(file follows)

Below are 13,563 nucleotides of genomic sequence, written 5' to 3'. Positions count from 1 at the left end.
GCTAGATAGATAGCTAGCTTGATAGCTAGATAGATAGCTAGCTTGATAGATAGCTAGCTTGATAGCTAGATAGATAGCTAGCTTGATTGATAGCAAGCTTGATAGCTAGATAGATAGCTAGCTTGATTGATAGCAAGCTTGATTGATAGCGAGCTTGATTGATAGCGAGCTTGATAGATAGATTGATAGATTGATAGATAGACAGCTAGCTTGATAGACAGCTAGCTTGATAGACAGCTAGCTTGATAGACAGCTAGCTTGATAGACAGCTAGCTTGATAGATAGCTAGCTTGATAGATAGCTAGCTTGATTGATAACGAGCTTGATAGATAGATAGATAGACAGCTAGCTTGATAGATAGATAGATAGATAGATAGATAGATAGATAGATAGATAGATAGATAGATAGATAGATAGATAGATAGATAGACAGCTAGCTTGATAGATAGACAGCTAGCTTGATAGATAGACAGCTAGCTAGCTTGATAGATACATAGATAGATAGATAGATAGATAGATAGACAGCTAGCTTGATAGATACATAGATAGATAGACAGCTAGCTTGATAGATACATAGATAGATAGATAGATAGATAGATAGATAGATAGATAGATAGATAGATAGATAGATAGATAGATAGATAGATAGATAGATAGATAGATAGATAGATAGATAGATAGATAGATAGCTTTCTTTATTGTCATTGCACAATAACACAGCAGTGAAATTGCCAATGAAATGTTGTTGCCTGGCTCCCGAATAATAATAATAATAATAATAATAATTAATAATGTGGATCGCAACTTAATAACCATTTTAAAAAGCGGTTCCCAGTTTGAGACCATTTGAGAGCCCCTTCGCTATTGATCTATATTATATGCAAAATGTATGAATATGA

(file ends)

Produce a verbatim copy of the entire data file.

Below are 13,563 nucleotides of genomic sequence, written 5' to 3'. Positions count from 1 at the left end.
GCTAGATAGATAGCTAGCTTGATAGCTAGATAGATAGCTAGCTTGATAGATAGCTAGCTTGATAGCTAGATAGATAGCTAGCTTGATTGATAGCAAGCTTGATAGCTAGATAGATAGCTAGCTTGATTGATAGCAAGCTTGATTGATAGCGAGCTTGATTGATAGCGAGCTTGATAGATAGATTGATAGATTGATAGATAGACAGCTAGCTTGATAGACAGCTAGCTTGATAGACAGCTAGCTTGATAGACAGCTAGCTTGATAGACAGCTAGCTTGATAGATAGCTAGCTTGATAGATAGCTAGCTTGATTGATAACGAGCTTGATAGATAGATAGATAGACAGCTAGCTTGATAGATAGATAGATAGATAGATAGATAGATAGATAGATAGATAGATAGATAGATAGATAGATAGATAGATAGATAGACAGCTAGCTTGATAGATAGACAGCTAGCTTGATAGATAGACAGCTAGCTAGCTTGATAGATACATAGATAGATAGATAGATAGATAGATAGACAGCTAGCTTGATAGATACATAGATAGATAGACAGCTAGCTTGATAGATACATAGATAGATAGATAGATAGATAGATAGATAGATAGATAGATAGATAGATAGATAGATAGATAGATAGATAGATAGATAGATAGATAGATAGATAGATAGATAGATAGATAGATAGCTTTCTTTATTGTCATTGCACAATAACACAGCAGTGAAATTGCCAATGAAATGTTGTTGCCTGGCTCCCGAATAATAATAATAATAATAATAATAATTAATAATGTGGATCGCAACTTAATAACCATTTTAAAAAGCGGTTCCCAGTTTGAGACCATTTGAGAGCCCCTTCGCTATTGATCTATATTATATGCAAAATGTATGAATATGA